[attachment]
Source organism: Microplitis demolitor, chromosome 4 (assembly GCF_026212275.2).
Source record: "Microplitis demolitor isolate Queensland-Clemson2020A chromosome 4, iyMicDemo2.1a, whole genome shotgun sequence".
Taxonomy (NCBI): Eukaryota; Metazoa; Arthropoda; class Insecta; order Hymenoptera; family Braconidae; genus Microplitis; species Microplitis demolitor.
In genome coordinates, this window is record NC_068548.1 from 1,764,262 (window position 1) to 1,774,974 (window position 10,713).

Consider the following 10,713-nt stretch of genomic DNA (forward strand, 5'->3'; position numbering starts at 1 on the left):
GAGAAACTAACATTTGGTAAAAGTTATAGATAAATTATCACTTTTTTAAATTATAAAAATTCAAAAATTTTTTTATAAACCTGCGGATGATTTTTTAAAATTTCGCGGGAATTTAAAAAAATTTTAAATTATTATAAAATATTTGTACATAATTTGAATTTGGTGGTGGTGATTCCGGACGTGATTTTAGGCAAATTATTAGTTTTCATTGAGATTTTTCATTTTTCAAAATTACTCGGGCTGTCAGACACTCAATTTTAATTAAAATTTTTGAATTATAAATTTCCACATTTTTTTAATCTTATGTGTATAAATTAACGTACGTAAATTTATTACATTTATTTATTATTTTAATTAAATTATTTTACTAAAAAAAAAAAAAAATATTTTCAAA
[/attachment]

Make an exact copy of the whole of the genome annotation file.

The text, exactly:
Source organism: Microplitis demolitor, chromosome 4 (assembly GCF_026212275.2).
Source record: "Microplitis demolitor isolate Queensland-Clemson2020A chromosome 4, iyMicDemo2.1a, whole genome shotgun sequence".
Taxonomy (NCBI): Eukaryota; Metazoa; Arthropoda; class Insecta; order Hymenoptera; family Braconidae; genus Microplitis; species Microplitis demolitor.
In genome coordinates, this window is record NC_068548.1 from 1,764,262 (window position 1) to 1,774,974 (window position 10,713).

Consider the following 10,713-nt stretch of genomic DNA (forward strand, 5'->3'; position numbering starts at 1 on the left):
GAGAAACTAACATTTGGTAAAAGTTATAGATAAATTATCACTTTTTTAAATTATAAAAATTCAAAAATTTTTTTATAAACCTGCGGATGATTTTTTAAAATTTCGCGGGAATTTAAAAAAATTTTAAATTATTATAAAATATTTGTACATAATTTGAATTTGGTGGTGGTGATTCCGGACGTGATTTTAGGCAAATTATTAGTTTTCATTGAGATTTTTCATTTTTCAAAATTACTCGGGCTGTCAGACACTCAATTTTAATTAAAATTTTTGAATTATAAATTTCCACATTTTTTTAATCTTATGTGTATAAATTAACGTACGTAAATTTATTACATTTATTTATTATTTTAATTAAATTATTTTACTAAAAAAAAAAAAAAATATTTTCAAA